2. Jellyfish reproduce both asexually and sexually. They are usually male or female, though hermaphroditic species have also been found.
3. Even a dead jellyfish can sting.
4. Jellyfish are invertebrates, which means they are animals without a skeleton. Approximately 95% of their body is water.
5. Jellyfish have lived in the waters of the world for more than 650 million years, long before the dinosaurs, making them the oldest multi-organ animal.
6. Jellyfish move in essentially two ways. They take water in their bell and then squirt it out behind them, which creates a jet of water that moves them forward. They also drift on water currents.
7. Jellyfish range from the size of a thimble or the eraser tip of pencil to approximately 8 feet in diameter and tentacles that reach 200 feet. That is as long as two blue whales.
8. The jellyfish’s main defence mechanisms are its stings and its transparent body, which makes it easy for it to hide.
9. Each jellyfish tentacle is armed with thousands of cells called cnidoblasts. Inside the cnidoblasts are nematocysts, each of which contains a coiled stinging thread. When a fish or other object becomes tangled in the tentacles, the pressure inside the nematocysts causes the venomous threads to uncoil like a spring-loaded harpoon.
10. Jellyfish do not have brains, hearts, ears, heads, feet, legs, or bones. Their skin is so thin that they can breathe through it.
11. A jellyfish tentacle can still sting even if it is separated from the jellyfish’s body.
12. Most jellyfish are passive carnivores. They feed on plankton, crustaceans, other jellyfish, fish eggs, and small fish. They eat and void through the same hole in the middle of the bell.
13. Jellyfish are usually seen in shallow coastal water; however, scientists have discovered a few species that live at depths of 30,000 feet (9,000 meters). While most jellyfish prefer warm water, some live in subarctic temperatures.
14. While jellyfish do not have a brain, they have an elementary nervous system with receptors that detect light, vibrations, and chemicals in the water. These abilities, along with the sense of gravity, allow the jellyfish to orient and guide itself in the water.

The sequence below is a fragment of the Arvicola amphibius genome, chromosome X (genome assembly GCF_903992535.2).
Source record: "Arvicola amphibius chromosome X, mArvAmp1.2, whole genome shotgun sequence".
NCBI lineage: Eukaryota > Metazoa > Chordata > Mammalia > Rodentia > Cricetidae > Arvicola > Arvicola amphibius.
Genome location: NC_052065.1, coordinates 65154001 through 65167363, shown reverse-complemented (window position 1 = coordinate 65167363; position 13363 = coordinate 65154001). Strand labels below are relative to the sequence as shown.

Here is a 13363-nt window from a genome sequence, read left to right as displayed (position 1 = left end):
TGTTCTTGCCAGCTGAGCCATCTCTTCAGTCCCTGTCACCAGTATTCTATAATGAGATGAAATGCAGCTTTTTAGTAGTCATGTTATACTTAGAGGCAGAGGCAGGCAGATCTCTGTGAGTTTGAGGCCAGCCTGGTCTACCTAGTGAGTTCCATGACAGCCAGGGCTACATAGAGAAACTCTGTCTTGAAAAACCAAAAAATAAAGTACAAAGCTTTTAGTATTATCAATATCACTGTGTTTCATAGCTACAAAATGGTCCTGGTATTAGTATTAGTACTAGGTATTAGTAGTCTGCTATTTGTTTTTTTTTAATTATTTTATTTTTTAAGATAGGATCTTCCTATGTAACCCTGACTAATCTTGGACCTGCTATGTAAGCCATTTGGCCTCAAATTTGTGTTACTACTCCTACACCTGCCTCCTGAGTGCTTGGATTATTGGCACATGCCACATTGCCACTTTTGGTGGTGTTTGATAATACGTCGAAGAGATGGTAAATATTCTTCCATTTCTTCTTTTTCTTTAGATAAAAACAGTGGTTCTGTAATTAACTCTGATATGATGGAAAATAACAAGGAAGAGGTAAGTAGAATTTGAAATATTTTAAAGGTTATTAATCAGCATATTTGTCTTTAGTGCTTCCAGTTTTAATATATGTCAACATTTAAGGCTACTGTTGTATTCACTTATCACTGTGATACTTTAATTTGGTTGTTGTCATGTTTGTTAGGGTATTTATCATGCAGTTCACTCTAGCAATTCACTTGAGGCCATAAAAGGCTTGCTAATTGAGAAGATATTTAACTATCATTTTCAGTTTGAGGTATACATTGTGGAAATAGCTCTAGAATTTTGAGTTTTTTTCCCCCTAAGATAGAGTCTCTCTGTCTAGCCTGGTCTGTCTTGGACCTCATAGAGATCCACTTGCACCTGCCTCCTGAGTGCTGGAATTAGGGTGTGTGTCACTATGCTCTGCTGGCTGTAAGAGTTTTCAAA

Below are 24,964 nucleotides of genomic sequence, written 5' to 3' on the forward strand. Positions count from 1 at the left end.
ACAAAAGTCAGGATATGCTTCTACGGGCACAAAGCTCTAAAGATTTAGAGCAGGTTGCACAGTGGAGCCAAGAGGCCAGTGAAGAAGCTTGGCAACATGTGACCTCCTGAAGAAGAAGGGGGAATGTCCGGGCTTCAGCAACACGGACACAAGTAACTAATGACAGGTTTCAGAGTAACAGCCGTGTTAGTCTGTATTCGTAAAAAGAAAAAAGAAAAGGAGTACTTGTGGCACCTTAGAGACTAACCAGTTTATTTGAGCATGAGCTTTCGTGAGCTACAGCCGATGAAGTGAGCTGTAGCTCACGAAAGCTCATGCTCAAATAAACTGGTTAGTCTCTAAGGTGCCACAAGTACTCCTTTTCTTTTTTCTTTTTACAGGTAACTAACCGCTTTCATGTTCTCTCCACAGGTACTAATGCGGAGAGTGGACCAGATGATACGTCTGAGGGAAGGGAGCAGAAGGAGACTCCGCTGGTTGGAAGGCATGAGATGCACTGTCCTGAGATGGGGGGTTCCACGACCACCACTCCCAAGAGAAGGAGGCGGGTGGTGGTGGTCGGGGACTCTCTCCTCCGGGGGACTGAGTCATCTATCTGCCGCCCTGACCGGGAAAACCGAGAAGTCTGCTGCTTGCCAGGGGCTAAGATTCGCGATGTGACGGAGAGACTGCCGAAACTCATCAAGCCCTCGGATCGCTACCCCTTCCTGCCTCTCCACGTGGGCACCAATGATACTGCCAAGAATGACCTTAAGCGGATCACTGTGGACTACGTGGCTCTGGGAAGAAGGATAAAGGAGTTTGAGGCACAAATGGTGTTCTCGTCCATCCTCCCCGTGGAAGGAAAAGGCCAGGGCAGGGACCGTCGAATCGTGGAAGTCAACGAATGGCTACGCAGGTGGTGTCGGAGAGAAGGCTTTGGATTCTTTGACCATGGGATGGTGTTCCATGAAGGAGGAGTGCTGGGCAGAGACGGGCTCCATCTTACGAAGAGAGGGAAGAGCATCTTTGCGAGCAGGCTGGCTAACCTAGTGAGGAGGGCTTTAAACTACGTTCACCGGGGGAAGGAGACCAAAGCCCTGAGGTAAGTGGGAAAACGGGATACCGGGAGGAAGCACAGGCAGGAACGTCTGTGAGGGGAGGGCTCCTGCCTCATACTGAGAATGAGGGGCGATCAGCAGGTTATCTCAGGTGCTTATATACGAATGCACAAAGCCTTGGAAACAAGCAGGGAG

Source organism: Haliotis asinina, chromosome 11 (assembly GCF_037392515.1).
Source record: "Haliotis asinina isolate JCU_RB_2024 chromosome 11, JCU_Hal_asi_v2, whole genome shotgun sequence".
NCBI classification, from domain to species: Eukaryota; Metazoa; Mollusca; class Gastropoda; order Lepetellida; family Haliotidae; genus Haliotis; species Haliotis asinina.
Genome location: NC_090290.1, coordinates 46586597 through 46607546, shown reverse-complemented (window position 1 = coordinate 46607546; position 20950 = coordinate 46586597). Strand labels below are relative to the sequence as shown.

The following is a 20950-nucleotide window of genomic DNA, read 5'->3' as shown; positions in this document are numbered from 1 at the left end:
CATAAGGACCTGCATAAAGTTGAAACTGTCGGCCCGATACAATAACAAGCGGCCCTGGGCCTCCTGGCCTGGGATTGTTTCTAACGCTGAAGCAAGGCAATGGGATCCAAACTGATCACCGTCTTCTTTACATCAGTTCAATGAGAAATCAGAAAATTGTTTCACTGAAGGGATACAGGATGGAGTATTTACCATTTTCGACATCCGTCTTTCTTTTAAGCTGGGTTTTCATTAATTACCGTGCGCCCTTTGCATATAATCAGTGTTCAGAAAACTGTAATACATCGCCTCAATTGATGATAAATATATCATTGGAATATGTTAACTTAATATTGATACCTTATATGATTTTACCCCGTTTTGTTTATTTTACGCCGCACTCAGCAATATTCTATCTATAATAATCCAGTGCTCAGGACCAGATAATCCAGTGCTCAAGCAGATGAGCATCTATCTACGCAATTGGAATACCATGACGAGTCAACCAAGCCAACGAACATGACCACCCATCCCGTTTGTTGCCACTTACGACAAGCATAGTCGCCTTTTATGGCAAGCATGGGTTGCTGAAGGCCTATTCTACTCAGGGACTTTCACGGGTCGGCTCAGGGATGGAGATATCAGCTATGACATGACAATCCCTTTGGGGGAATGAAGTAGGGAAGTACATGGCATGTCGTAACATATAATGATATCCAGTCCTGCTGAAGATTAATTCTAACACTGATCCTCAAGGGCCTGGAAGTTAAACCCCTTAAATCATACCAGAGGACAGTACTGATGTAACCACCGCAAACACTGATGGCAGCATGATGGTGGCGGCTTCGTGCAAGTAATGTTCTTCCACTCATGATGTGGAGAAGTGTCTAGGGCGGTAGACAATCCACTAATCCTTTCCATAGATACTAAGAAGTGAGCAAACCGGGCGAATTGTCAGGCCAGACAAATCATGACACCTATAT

15. Jellyfish are harvested for collagen, which is used in a variety ways, including treating rheumatoid arthritis.
16. The uncoiling of the jellyfish’s small stingers is one of the fastest actions in nature. Stingers shoot out even faster than a bullet from a gun.
17. The largest jellyfish in the world is the Nomura’s jellyfish. Other candidates for the largest jellyfish are the Lion’s mane jellyfish and the Stygiomedusa gigantean.
18. Jellyfish have a short tube that hangs down from its body. The tube acts as both its mouth and its digestive tube. In some jellyfish, the central tube is surrounded by frilly pieces that look like curly ribbons in the water. These are called oral arms or mouth arms.
19. The smallest jellyfish in the world is the creeping jellyfish. It has bell disks from 0.5 mm to a few mm in diameter. It reproduces asexually by splitting in half. Another contender for the smallest jellyfish is the extremely toxic Australian Irukandji, which is only the size of a fingernail.
21. There are more than 2,000 different types of jellyfish. Approximately 70 can hurt people, with the box jellyfish (Chironex fleckeri) being the most dangerous. Scientists believe that there could be as many as 300,000 different species of jellyfish yet to be discovered.
22. Many scientists believe that environmental stressors—including climate change, pollution, overharvesting of fish, and dams—have led to the proliferation of jellyfish.